Prepare for an EPC with NicheCom

Help your vendors and landlords prepare for an EPC

An energy performance certificate (EPC) will provide prospective buyers and tenants of a building with accurate information about the energy performance of the building as well as practical advice on how to make improvements.


An EPC provides an energy efficiency rating (related to running costs) for a building based on the performance potential of the building itself (the fabric) and its services (such as heating, insulation ventilation and fuels used). Not all buildings are used in the same way, so the energy rating uses ‘standard occupancy’ assumptions which may be different from the way the building is used.

An EPC includes recommendations on improving the rating alongside an indication of the payback period. There is no statutory requirement to carry out any of the recommended energy efficiency measures stated. Read the full guide

When is an EPC required and what buildings are exempt?

Energy Performance Certificates (EPCs) are needed whenever a property is built, sold (they are valid for up to 10 years) or let. You may want a new EPC even if the building has a current valid one. Eg. if you’ve made improvements such as adding cavity wall insulation, loft insulation or a new boiler – this can cause a significant change in the rating.

Buildings that do not need an EPC include:

  • Places of worship.
  • Temporary buildings that will be used for less than 2 years.
  • Stand-alone buildings with total useful floor space of less than 50 square metres.
  • Industrial sites, workshops and non-residential agricultural buildings that do not use a lot of energy.
  • Some buildings that are due to be demolished.
  • Holiday accommodation that’s rented out for less than 4 months a year or is let under a license to occupy.
  • Listed buildings – you should get advice from your local authority conservation officer if the work would alter the building’s character. An exemption must be sought via the PRS Exemptions Register as listed building will not be automatically exempt.
  • Residential buildings intended to be used less than 4 months a year.

What to expect from the visit

The energy survey needed to produce an EPC is performed by an accredited Domestic Energy Assessor (DEA) who examines key items such as:

  • loft insulation
  • wall insulation
  • floor insulation
  • heating system and controls
  • hot water tank
  • extensions
  • lighting
  • windows for double glazing

Please make sure all of these areas are accessible at the time of assessment. Please note that assessors are unable to assess loft spaces in vacant properties due to health and safety reasons. Should access be required, it will need to be organised in advance of the visit.

Dependant on the property size, the EPC will take between 15 and 40 minutes.

The assessor inputs the observations into a software program which performs the calculation of energy efficiency. The program gives a single number for the rating of energy efficiency, and a recommended value of the potential for improvement.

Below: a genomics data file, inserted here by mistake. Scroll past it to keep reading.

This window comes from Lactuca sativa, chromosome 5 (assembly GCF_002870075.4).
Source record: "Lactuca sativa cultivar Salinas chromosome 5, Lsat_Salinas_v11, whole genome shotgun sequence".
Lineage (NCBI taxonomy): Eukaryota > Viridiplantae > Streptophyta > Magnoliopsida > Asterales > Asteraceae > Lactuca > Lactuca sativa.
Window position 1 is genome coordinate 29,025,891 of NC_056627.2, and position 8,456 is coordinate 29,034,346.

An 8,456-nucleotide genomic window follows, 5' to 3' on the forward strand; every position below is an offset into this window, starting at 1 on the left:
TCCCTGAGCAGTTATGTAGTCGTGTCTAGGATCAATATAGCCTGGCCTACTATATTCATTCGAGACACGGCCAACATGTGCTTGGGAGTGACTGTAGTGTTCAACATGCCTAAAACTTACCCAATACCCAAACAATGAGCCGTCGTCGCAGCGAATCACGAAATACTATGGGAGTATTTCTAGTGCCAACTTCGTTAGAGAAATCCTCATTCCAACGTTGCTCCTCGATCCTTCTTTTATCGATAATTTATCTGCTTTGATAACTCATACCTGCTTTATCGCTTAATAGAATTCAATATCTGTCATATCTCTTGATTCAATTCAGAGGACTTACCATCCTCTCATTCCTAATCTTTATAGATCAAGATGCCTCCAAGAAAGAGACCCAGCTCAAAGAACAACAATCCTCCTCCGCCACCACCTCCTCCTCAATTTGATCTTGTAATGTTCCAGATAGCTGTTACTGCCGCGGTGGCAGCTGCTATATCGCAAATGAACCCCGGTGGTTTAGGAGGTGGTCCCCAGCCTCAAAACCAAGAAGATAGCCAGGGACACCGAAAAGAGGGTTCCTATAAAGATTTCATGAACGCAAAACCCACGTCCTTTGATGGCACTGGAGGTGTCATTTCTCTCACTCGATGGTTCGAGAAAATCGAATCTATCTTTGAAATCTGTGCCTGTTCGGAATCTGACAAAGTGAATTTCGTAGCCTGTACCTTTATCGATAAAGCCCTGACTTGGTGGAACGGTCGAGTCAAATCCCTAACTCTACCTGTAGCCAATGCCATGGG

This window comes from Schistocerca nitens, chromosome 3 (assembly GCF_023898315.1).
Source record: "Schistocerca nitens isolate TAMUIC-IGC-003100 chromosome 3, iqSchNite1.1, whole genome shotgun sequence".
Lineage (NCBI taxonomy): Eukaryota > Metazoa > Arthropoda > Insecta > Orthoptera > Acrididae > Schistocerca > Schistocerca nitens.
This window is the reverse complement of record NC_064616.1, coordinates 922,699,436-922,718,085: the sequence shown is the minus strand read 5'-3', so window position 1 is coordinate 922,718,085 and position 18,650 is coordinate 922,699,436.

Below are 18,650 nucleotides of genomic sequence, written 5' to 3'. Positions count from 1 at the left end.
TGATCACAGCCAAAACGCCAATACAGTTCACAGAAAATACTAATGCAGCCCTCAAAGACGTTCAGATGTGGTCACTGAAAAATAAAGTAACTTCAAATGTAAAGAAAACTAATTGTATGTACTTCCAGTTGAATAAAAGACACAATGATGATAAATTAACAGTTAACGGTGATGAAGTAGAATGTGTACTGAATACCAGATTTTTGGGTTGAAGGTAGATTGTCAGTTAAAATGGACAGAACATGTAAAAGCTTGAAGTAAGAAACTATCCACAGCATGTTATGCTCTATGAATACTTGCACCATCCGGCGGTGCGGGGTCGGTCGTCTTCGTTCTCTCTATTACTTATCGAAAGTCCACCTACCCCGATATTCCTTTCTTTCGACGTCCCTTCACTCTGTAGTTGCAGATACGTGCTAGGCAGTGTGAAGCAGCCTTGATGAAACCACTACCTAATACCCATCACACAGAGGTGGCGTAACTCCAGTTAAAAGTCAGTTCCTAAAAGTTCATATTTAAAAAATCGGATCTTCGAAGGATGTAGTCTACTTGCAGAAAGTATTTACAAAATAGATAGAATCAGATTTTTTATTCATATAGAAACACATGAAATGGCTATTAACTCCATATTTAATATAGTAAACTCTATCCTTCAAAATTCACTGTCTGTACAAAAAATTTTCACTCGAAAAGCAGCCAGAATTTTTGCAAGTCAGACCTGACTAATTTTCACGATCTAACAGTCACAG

A table of estimated energy bills per annum (and the potential for improvement) is also presented. The figures are generated solely by the software from government specified sums, the figure cannot be overridden by the assessor.


The assessment is entirely non-invasive and our assessors can only record evidence that they can see. In the absence of physical or documented evidence, the software will make assumptions on the insulation for various elements of the property, based on age and construction type.

As well as ensuring the assessor can examine the key areas, please locate documentation for any property alterations prior to the visit. They will be looking for documents relating to:

  • Extensions/loft conversions (planning documents or building control certificates)
  • Window replacements (FENSA certificates)
  • Solar panel installation documents (MCS)
  • Evidence of additional areas of insulation to the walls/floor/roof

The assessor can confirm if the evidence provided is sufficient to be included within the report. Personal photos showing insulation will often not be considered adequate – a letter of confirmation is required from the installer (with the company name, contact details and property address) detailing the thickness of the insulation.

It is the owner of the property’s responsibility to supply these documents. In the absence of this information the software will assume insulation from the age the property was originally built.

Although EPC’s can be amended up to 12 months post initial visit if new documentation comes to light, a small re-lodgement fee will be applicable as per our terms and conditions

Download the guide or read more information about the energy assessment from our accreditation partner, Elmhurst Energy.

Information for Landlords


Since 2016, Minimum energy efficiency standards have been required for the private rented sector in England and Wales. Landlords can no longer let properties that have an EPC rating below E unless they have a valid exemption in place. These include:

  • High cost exemption – where the cheapest improvement cost would exceed £3500
  • 7 year payback exemption – where the improvement does not meet the 7 year payback test
  • All improvements made exemption – where all improvements have been made the property remains substandard
  • Wall insulation exemption – where improvements might have a negative impact on the fabric or structure of the property
  • Consent exemption – where third party approval is required and may not be given
  • Devaluation exemption – where installation of specific energy efficient measures would reduce the value of the property
  • New Landlord exemption – temporary exemption for 6 months

Download our EPC guide or contact us if you have further queries on 0118 977 0690 or email